Who did these people used to be? I used to wonder about that when my father first went to an assisted-living center for Alzheimer’s nine years ago.
There was one tiny elderly woman who used to be a concert pianist. Another woman who traveled the world as a buyer for Neiman-Marcus. My father’s roommate, Charlie, who carried his harmonica in his shirt pocket and could easily be coaxed into playing it.
In their individual rooms, you could see proof of who they used to be — the beaming family portraits, the professional certificates, the mementoes of years past. What remained with the patients themselves was always unpredictable. A few, who’d grown up in in communities settled by earlier generations of German immigrants, reverted to speaking German. Some retained social skills, politely listening to you, then responding appropriately, as long as the conversation didn’t go on too long.
Others became different personalities — like the Neiman-Marcus buyer, who could only talk about sex. Her son, I heard, was mortified by the changes in her. My father retained a sense of humor and playfulness. He also clung to good manners. He’d grown up in a poor family and had been schooled in manners by the house mother at his fraternity. Manners had been key to his life, an entree into another social world. They were among the last things he forgot.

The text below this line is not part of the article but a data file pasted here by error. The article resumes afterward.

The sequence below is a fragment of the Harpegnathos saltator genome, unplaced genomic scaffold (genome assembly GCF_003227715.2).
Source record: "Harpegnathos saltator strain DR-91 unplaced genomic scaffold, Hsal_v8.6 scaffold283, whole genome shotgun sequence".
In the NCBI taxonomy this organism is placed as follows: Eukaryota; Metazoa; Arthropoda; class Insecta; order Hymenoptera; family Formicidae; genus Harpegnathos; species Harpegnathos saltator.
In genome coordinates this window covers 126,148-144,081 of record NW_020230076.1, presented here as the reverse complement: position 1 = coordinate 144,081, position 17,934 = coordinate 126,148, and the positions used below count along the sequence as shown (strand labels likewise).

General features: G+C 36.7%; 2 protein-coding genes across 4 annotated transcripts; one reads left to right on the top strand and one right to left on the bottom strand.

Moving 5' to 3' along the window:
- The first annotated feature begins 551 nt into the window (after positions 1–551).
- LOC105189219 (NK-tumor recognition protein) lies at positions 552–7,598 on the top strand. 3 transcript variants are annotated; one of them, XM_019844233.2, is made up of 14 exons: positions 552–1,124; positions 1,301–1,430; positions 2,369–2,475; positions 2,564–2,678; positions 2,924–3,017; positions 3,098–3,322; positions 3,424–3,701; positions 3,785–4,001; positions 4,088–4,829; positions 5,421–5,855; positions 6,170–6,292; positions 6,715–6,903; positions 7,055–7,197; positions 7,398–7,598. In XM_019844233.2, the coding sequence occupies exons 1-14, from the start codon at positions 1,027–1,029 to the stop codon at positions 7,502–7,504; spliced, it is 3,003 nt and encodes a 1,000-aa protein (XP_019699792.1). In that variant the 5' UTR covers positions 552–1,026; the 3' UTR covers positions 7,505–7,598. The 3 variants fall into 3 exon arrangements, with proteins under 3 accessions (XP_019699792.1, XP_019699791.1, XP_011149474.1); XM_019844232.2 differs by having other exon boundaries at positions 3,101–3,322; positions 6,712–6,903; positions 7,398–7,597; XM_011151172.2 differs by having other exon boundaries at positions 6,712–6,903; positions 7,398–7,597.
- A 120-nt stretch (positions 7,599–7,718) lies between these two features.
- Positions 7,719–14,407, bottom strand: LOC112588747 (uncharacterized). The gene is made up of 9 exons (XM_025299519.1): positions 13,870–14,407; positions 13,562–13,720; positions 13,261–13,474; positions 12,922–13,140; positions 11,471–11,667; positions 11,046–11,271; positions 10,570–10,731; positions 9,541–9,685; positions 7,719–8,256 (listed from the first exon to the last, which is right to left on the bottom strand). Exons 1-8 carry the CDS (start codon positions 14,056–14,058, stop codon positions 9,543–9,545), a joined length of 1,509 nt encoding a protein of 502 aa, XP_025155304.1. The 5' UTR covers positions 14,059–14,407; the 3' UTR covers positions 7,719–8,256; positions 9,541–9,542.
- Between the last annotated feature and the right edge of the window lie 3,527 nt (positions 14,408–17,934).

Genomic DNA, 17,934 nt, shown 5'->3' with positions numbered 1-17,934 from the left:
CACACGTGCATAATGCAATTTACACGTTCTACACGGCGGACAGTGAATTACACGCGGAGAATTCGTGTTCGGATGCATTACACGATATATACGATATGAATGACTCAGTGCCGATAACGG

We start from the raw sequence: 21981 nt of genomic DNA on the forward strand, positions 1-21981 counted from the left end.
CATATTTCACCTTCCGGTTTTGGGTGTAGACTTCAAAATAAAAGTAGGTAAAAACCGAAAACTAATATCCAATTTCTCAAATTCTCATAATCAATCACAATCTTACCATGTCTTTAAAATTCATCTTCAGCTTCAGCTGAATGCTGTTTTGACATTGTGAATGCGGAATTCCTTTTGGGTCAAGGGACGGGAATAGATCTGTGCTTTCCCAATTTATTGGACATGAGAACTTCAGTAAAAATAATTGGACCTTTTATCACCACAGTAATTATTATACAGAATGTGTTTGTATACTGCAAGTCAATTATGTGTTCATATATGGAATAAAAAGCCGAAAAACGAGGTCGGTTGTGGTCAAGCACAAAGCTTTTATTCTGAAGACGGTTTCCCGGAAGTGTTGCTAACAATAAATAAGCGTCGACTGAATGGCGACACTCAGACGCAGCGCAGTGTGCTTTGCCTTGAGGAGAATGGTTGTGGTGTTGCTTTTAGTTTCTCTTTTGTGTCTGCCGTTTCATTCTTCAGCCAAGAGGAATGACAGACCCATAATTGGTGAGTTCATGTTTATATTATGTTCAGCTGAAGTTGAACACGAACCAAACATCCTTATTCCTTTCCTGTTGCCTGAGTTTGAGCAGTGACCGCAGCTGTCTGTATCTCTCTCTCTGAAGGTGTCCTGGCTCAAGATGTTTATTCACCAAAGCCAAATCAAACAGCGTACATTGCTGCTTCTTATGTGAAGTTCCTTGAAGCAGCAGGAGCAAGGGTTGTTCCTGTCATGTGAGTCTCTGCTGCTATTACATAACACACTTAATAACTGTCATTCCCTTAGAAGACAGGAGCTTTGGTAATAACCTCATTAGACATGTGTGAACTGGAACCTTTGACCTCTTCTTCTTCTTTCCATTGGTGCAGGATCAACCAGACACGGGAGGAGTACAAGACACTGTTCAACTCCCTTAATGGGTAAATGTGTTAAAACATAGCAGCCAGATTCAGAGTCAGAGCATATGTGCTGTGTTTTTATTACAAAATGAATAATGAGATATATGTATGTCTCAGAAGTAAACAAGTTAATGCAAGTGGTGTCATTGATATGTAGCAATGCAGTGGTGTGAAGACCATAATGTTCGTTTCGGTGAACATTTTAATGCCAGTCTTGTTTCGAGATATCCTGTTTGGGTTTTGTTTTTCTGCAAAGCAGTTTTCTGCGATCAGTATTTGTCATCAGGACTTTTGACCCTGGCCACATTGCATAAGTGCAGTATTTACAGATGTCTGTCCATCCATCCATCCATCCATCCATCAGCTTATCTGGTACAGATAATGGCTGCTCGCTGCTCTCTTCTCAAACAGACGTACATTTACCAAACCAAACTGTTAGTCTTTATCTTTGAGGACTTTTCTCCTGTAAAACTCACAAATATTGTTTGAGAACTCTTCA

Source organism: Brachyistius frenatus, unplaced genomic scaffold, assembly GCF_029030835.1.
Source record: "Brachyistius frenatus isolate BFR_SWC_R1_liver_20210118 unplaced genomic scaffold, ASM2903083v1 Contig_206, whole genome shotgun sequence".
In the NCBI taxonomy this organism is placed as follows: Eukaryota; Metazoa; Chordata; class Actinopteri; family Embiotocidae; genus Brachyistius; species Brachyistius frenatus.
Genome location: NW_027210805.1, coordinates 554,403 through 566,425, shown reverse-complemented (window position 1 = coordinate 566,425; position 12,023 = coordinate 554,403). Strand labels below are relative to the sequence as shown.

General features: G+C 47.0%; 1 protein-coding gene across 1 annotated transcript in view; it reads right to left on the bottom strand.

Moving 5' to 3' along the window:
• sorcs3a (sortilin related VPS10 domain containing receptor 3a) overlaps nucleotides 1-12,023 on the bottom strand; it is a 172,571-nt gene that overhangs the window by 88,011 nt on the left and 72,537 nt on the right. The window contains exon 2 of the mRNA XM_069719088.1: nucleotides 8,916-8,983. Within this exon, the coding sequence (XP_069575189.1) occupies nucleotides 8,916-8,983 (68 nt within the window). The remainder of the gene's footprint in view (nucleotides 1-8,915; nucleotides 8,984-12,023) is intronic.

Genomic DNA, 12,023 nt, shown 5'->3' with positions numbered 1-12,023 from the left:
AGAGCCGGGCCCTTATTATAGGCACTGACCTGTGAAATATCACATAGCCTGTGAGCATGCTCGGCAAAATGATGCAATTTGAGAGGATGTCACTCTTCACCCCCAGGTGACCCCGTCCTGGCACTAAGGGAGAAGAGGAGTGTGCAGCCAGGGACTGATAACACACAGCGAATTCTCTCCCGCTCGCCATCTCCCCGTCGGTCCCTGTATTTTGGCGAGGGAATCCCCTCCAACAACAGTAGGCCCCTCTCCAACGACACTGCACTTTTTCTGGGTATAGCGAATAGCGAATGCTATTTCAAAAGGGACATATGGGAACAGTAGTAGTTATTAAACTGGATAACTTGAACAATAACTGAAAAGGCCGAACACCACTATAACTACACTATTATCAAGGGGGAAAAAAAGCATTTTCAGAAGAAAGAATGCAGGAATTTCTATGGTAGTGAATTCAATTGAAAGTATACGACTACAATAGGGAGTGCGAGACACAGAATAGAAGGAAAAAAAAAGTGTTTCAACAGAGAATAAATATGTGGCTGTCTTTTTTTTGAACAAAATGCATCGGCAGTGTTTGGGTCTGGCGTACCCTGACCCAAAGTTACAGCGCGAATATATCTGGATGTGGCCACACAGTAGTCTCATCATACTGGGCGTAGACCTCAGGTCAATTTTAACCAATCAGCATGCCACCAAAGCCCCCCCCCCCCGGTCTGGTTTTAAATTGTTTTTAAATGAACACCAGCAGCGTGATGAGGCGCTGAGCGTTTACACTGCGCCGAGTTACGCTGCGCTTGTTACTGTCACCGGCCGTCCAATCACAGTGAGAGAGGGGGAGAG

Today, I’m visiting my father with my cousin, Cheryl. He stares at her and won’t break the gaze. She looks so much like her mother, my father’s twin sister who died years ago, that she has to be deeply, hauntingly familiar to him. He can’t say much that’s coherent, though. Conversation is something that’s now been left behind.
After nine years, I no longer know the other patients. We moved my father to be closer to us a year and a half ago, and we lost touch with Charlie and some of the other patients we knew. So many of them deteriorated and died very quickly. My father’s illness has been much more gradual. I say I don’t know which option is better, but that isn’t true. Quickness of decline and death seems far more merciful to me.
When dementia is longer lasting and more gradual, the patient and family and caretakers lose the vestiges and memories of who he used to be. Why remember? There’s only the eternal present.
“Your father caught a ball and we played with it for a while the other day,” a visiting nurse told me recently. “I was surprised he could do that.”
“He used to be a gifted athlete,” I said. “He played baseball and softball. He was a pitcher.” Then I wondered why I said that, whether it even mattered any longer. Sometimes, those memories make the present more unbearable.
Cheryl and I talked to him and she took some photos of all of us. When we left, he thanked us for coming. He didn’t know who we were, even though we’d told him repeatedly. But he thanked us because those manners still cling to him, one of the few things that he has left.
(Copyright 2009 by Ruth Pennebaker)
The only thing I can say, Ruth, is that this one made me cry. My eyes are all blurred with tears as I type.
Ruth, my Dad died 3 weeks ago, 3 weeks to the day after we put him in the nursing home. It has been difficult for me since we were so close, but I will freely admit that I think it’s more merciful for everyone that he’s gone now rather than spending years losing himself in a nursing home. I still say Alzheimer’s is the cruelest disease. My heart goes out to you.
So sorry for the loss of your father, Cynthia. Hope you’re doing well.